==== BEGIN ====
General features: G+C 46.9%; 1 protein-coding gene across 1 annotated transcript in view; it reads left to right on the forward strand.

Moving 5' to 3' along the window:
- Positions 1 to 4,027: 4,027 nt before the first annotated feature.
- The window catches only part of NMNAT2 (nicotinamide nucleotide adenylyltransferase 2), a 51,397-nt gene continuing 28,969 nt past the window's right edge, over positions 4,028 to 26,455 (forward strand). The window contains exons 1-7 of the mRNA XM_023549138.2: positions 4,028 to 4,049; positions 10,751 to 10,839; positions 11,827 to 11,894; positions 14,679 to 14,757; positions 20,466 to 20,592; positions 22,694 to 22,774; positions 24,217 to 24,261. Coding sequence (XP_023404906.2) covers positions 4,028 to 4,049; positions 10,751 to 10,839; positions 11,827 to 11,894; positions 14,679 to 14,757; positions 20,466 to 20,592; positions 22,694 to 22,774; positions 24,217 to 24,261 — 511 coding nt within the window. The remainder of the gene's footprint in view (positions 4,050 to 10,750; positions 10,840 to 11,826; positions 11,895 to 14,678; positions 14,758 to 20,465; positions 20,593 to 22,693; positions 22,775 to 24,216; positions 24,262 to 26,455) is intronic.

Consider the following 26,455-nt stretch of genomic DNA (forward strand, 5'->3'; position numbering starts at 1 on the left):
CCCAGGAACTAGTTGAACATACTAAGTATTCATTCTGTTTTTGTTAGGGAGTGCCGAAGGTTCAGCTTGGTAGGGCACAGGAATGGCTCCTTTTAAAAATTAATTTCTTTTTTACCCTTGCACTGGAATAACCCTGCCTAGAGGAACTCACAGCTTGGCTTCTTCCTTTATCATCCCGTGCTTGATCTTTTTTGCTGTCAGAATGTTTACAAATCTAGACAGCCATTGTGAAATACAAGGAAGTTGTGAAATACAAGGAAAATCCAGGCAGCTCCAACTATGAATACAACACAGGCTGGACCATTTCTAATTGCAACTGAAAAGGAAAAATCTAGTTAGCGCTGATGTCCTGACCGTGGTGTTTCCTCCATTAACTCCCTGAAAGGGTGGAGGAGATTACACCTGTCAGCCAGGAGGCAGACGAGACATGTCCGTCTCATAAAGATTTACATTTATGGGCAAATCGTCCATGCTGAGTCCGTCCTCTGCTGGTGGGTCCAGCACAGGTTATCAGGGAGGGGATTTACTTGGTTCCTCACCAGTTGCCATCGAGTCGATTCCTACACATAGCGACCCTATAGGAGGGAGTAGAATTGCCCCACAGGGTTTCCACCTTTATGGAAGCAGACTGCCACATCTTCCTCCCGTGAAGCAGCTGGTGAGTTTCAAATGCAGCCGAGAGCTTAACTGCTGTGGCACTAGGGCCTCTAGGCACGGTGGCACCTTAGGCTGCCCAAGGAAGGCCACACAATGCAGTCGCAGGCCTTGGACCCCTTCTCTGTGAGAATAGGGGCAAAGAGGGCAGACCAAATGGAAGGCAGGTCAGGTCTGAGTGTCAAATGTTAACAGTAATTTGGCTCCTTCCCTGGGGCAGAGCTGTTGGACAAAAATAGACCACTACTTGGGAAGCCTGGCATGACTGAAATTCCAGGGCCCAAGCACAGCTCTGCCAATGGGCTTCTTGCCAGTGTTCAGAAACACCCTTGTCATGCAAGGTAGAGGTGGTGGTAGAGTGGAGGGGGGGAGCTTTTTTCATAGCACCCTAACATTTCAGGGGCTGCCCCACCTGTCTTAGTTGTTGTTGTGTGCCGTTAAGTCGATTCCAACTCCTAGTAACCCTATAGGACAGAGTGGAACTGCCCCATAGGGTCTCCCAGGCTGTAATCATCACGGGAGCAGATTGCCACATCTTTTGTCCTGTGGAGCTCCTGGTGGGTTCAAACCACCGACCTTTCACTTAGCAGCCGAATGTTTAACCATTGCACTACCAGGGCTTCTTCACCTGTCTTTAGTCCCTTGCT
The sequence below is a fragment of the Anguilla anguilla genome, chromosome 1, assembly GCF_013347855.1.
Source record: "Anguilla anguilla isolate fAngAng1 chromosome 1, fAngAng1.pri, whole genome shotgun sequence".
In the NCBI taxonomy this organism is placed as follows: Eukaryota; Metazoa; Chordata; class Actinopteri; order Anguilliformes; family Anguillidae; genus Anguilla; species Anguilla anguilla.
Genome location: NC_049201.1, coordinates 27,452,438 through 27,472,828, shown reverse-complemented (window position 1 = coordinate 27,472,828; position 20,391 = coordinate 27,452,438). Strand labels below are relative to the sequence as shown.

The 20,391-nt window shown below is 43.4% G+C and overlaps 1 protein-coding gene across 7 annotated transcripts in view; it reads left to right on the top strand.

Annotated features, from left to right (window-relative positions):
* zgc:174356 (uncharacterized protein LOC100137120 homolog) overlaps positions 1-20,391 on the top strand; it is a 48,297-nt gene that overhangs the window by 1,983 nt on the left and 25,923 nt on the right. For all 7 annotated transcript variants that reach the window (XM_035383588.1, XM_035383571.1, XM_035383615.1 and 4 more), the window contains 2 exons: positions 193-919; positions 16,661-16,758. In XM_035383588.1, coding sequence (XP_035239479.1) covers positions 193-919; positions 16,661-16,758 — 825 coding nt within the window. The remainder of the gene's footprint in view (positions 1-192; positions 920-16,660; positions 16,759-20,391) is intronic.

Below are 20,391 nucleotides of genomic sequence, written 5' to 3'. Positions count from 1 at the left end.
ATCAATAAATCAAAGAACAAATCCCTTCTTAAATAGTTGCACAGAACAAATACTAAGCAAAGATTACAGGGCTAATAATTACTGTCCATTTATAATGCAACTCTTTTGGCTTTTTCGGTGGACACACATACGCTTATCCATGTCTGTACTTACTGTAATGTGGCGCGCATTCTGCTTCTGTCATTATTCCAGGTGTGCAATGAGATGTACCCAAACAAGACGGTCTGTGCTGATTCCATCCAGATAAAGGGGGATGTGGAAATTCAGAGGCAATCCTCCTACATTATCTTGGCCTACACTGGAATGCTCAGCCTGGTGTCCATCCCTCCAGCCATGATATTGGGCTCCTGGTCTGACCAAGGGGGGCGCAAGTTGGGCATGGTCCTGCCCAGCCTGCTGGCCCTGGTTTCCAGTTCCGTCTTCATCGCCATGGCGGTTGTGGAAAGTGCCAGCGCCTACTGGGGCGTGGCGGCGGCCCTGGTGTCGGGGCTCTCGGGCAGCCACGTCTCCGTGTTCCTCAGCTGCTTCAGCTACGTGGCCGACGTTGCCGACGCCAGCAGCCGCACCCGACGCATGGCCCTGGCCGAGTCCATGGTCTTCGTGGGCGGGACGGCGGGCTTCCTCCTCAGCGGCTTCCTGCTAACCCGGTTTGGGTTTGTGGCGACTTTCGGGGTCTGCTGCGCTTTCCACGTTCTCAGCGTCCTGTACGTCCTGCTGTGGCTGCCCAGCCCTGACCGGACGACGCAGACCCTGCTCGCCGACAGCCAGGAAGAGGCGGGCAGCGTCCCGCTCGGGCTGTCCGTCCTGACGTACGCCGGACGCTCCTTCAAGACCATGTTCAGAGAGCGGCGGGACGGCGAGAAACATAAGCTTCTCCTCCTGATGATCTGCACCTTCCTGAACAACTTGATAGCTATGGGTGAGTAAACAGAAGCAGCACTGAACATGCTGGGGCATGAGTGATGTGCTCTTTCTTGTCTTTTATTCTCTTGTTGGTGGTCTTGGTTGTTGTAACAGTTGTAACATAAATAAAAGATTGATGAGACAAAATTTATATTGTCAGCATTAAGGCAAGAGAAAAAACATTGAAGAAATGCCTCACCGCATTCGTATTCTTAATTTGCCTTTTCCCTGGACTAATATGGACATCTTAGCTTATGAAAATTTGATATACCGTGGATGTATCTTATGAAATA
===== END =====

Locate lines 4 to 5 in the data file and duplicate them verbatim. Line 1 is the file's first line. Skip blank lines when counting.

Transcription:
- The window catches only part of NMNAT2 (nicotinamide nucleotide adenylyltransferase 2), a 51,397-nt gene continuing 28,969 nt past the window's right edge, over positions 4,028 to 26,455 (forward strand). The window contains exons 1-7 of the mRNA XM_023549138.2: positions 4,028 to 4,049; positions 10,751 to 10,839; positions 11,827 to 11,894; positions 14,679 to 14,757; positions 20,466 to 20,592; positions 22,694 to 22,774; positions 24,217 to 24,261. Coding sequence (XP_023404906.2) covers positions 4,028 to 4,049; positions 10,751 to 10,839; positions 11,827 to 11,894; positions 14,679 to 14,757; positions 20,466 to 20,592; positions 22,694 to 22,774; positions 24,217 to 24,261 — 511 coding nt within the window. The remainder of the gene's footprint in view (positions 4,050 to 10,750; positions 10,840 to 11,826; positions 11,895 to 14,678; positions 14,758 to 20,465; positions 20,593 to 22,693; positions 22,775 to 24,216; positions 24,262 to 26,455) is intronic.

Consider the following 26,455-nt stretch of genomic DNA (forward strand, 5'->3'; position numbering starts at 1 on the left):